ASC Signal Sees Military Adoption of Its Commercial Antennas
WASHINGTON — Satellite ground terminal manufacturer ASC Signal in the past year has landed several orders from the U.S. Defense Department for modified versions of its commercial antennas, some of which have already been deployed domestically and abroad, the company’s top official said July 21.
The Pentagon’s increasing uptake of commercial-off-the-shelf ground equipment is a product of both growing budgetary pressures and the availability of more sophisticated commercial hardware, Keith Buckley, ASC Signal’s president and chief executive, said in an interview. This procurement approach can reduce costs by a factor of three or four compared with traditional government development programs, he said.
Plano, Texas-based ASC Signal started developing satellite ground stations more than 40 years ago as a part of Andrew Corp., which is now part of CommScope of Hickory, N.C. A private equity firm in February 2008 bought the group that is now ASC Signal, and the company returned to profitability in the last year, Buckley said.
ASC Signal’s products are best known in the broadcast television market. The firm has built 3.7-meter and 4.5-meter reflector dishes used by all of the U.S. network television broadcasters and their affiliates, as well as some broadcasters in Canada and Mexico. ASC Signal also has carved out a niche in the growing consumer satellite broadband market. The company built a network of 50 ground sites across the United States for the Spaceway network operated by Hughes Network Systems of Germantown, Md., and a similar network of terminals for the consumer broadband service offered by WildBlue, which is now owned by ViaSat of Carlsbad, Calif.
The Defense Department was particularly interested in the 8.1-meter Ka-band reflector dishes that ASC Signal deployed for Thaicom’s IPStar consumer broadband service in Asia, Buckley said. The military needed ground antennas that could send and receive Ka-band and X-band satellite signals for use with unmanned aerial vehicles, and ASC Signal’s commercial antenna could meet the military’s requirements with minimal modifications, he said.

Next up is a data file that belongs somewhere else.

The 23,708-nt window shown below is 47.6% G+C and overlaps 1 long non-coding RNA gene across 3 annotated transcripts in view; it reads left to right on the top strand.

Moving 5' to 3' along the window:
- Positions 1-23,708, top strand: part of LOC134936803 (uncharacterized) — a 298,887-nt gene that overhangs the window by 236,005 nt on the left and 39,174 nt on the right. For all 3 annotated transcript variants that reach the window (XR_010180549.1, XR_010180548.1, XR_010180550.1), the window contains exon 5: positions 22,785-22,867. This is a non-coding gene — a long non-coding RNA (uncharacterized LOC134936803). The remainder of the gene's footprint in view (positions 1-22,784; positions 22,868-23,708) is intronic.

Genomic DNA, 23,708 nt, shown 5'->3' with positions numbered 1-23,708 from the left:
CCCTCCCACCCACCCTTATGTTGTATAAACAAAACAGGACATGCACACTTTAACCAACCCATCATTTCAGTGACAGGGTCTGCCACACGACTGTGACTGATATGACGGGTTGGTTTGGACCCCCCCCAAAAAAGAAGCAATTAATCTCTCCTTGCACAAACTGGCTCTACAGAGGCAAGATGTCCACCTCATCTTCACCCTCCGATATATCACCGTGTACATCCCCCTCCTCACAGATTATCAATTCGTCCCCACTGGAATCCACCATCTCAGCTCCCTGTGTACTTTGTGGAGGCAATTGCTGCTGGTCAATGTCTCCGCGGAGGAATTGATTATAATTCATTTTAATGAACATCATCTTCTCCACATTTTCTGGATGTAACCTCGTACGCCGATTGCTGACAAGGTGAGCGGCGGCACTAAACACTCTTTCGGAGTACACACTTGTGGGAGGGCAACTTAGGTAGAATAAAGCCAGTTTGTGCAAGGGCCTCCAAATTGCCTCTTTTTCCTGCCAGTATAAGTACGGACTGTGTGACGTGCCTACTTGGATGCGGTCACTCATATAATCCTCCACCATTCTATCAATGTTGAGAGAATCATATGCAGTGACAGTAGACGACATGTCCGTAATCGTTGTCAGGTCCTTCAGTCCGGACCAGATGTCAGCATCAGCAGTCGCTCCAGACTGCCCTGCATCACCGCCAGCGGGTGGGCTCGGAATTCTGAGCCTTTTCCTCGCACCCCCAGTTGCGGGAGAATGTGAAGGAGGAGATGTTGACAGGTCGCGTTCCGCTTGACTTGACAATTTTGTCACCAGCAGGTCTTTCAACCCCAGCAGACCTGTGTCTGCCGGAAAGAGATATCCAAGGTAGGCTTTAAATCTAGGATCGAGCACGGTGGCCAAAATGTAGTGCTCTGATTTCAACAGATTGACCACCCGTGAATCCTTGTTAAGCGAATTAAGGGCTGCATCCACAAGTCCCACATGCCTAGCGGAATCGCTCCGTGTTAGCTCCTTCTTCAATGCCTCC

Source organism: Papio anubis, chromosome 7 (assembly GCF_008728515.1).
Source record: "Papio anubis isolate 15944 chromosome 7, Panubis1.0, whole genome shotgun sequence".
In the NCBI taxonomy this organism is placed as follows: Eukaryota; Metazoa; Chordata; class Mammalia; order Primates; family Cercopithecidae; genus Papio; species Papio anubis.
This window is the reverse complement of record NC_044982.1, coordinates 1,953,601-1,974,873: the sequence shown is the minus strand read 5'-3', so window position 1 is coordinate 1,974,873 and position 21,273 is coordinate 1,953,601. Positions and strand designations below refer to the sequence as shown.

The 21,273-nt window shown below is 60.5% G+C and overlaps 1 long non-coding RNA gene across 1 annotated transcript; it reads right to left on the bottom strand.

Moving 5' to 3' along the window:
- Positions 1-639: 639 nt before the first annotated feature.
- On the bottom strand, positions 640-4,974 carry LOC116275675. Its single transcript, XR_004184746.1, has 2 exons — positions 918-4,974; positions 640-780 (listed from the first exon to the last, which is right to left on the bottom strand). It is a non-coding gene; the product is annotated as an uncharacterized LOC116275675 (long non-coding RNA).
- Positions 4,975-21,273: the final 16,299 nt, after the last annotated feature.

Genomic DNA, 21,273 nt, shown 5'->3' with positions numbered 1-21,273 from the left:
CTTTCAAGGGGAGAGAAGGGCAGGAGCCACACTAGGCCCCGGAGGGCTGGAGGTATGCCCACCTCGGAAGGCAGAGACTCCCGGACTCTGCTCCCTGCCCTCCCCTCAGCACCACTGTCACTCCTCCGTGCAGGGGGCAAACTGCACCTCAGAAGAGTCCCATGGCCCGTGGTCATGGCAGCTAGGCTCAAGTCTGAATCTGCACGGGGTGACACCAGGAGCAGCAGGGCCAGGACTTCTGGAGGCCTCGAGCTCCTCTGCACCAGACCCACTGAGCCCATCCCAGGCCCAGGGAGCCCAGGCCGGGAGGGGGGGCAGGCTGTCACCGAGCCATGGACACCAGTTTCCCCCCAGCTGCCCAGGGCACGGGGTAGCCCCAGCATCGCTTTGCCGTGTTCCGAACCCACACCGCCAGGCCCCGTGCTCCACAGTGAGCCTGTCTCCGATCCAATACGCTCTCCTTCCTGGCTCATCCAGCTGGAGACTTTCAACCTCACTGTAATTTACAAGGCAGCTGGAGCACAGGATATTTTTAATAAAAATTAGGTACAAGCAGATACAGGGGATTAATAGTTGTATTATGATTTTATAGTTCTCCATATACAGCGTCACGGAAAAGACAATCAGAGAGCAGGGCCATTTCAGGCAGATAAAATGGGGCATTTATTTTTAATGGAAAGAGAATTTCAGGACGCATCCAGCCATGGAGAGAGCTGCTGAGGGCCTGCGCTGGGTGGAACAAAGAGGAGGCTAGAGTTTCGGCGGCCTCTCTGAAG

ASC Signal earlier this year received a subcontract from another firm that Buckley would not identify and has now built and deployed a number of these Ka- and X-band antennas in the United States and around the world. He would not disclose the military customer or the contract value. The company is typically able to deliver antennas to commercial customers within 10 weeks of an order, and in some cases this will hold true for military orders as well, Buckley said.
“They’ve been able to take that commercial product and use it in a military application with very little need for any kind of analysis of whether this product is going to work,” he said.
The company also recently landed a Pentagon contract to deliver more than 100 of its 3.9-meter quad-band terminals that can send and receive C-, Ku-, Ka- and X-band satellite signals, he said. The two contracts represent a significant increase in the company’s military portfolio and are precipitating growth for the company, which now employs 150 people at 14 locations around the world, Buckley said.
ASC Signal’s recent successes are indicative of a larger trend of military purchases of commercial-off-the-shelf satellite ground equipment, he said.
“We are seeing it now,” he said. “You’re going to continue seeing it more as defense spending is looked at a little more closely and people are thinking through [acquisitions] more thoroughly.”